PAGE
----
But wetin concern agbero with overload? I am a medical doctor. Up till early 2005 all I had written, apart from a few laughable attempts at comics and a three-page outer space/time machine story in primary school, were essays describing in excruciating detail the inner workings of the human body and, after getting my degree in ‘99, case notes detailing in boringly excruciating detail the humdrum lives of patients. I had tried travelling overseas, to the US and the UK, and had been bounced twice. I was waiting for my primaries—nasty exams that decide which doctor gets to become a specialist and which ends up prescribing anti-malarials for the rest of his life—when one day I got into a heated argument with my mother over stagnated potential and God-given gifts. She waved a magazine page in my face. It featured this attractive Ibo chick who had just written a novel about royalty-coloured horticulture, or so I thought at the time. My mother said, “See this. Is she not your mate? Did she not study medicine too? Why can’t you do something like this? You’re always so quiet. Do you want to be dividing chloroquine and chloramphenicol for the rest of your life?” This is the way my mom argues, twenty questions punctuated by a statement or two. Still, her questions got me thinking. So I travelled to Lagos and bought the book.
I was pleasantly shocked.
It was not about hibiscuses at all. It was a breath of fresh air. It seemed that the writer spoke with my voice, with my pain, with my joy. And it didn’t apologise for any of this. It removed the apprehension with which I read most of my country’s fiction. I had studied Literature in secondary school and had always been depressed about how most Nigerian novels post-Things Fall Apart read like clones of their far superior forebear.
Inspired, I said to myself, I can do this. How hard can it be? I sabi write na (I now regret that initial optimism—writing is hell, lonely hell). I already had an idea for my first novel: for many months it had lain fallow, bubbling beneath my consciousness, lifted from deep down during those hypnagogic moments before deep sleep, but forgotten during my waking hours. And it was simply this: What if Murtala Mohammed didn’t die?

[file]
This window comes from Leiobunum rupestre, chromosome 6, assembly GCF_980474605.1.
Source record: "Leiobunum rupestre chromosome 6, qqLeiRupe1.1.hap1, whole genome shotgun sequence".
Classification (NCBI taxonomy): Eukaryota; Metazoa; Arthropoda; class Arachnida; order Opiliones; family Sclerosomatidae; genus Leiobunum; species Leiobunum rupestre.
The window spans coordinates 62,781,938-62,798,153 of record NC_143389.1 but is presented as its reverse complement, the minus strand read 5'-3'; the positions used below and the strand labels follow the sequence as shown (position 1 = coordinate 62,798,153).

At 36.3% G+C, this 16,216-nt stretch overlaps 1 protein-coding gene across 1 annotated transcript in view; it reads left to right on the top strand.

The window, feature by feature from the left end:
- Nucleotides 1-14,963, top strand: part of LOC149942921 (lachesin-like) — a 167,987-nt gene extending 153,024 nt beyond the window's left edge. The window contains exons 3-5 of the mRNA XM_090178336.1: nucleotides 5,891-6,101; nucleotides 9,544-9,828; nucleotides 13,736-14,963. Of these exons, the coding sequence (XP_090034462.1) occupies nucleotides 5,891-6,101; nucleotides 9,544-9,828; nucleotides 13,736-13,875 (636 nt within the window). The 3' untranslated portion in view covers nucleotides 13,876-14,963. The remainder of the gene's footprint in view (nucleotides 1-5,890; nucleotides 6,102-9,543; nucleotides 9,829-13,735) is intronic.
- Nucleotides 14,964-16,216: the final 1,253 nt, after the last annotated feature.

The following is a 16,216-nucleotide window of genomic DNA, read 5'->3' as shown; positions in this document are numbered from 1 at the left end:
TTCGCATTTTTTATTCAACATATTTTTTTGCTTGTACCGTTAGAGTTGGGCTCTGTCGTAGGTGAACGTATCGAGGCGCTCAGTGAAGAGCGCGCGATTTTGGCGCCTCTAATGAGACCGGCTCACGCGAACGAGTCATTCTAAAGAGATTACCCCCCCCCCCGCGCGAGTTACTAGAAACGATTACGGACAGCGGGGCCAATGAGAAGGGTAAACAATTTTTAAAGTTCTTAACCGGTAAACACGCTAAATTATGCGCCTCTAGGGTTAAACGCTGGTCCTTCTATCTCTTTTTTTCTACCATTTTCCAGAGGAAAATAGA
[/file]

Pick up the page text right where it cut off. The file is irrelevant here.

My mom was in her fifth month of confinement—I was the chap in her womb—when General Murtala Mohammed was shot dead at Onikan on his way to work. Two of my earliest memories are of my mother changing the calendar from 1978 to 1979 and my father explaining to me who the guy on the pink twenty naira note was—this was before the Buhari–Idiagbon regime changed the colour to green. There was always this thing. Everybody felt it. What if the guy had gotten more than six months? But as I got older, I began to hear more things. This ‘saviour’ was a more complex character; there was nothing black and white about him. Some people thought him a bloodthirsty villain. My own grandfather, an Itsekiri police officer who had been accused of being a Biafra collaborator during the invasion of the Midwest, spoke of how he had barely escaped the clutches of Murtala’s murderous 2nd Division. Then I began to hear whispers of what he, Murtala, did during the ’66 countercoup. I heard about the Lagos and Kano airport incidents. I heard about the temper. Yet even granddad, who couldn’t stand the man, would grudgingly admit that he had done some good during those final six months. So if I was going to pick a ‘point of divergence’ for my great alternate history novel, a point in history where a simple change could have had a good—or probably just an interesting—effect, what about this?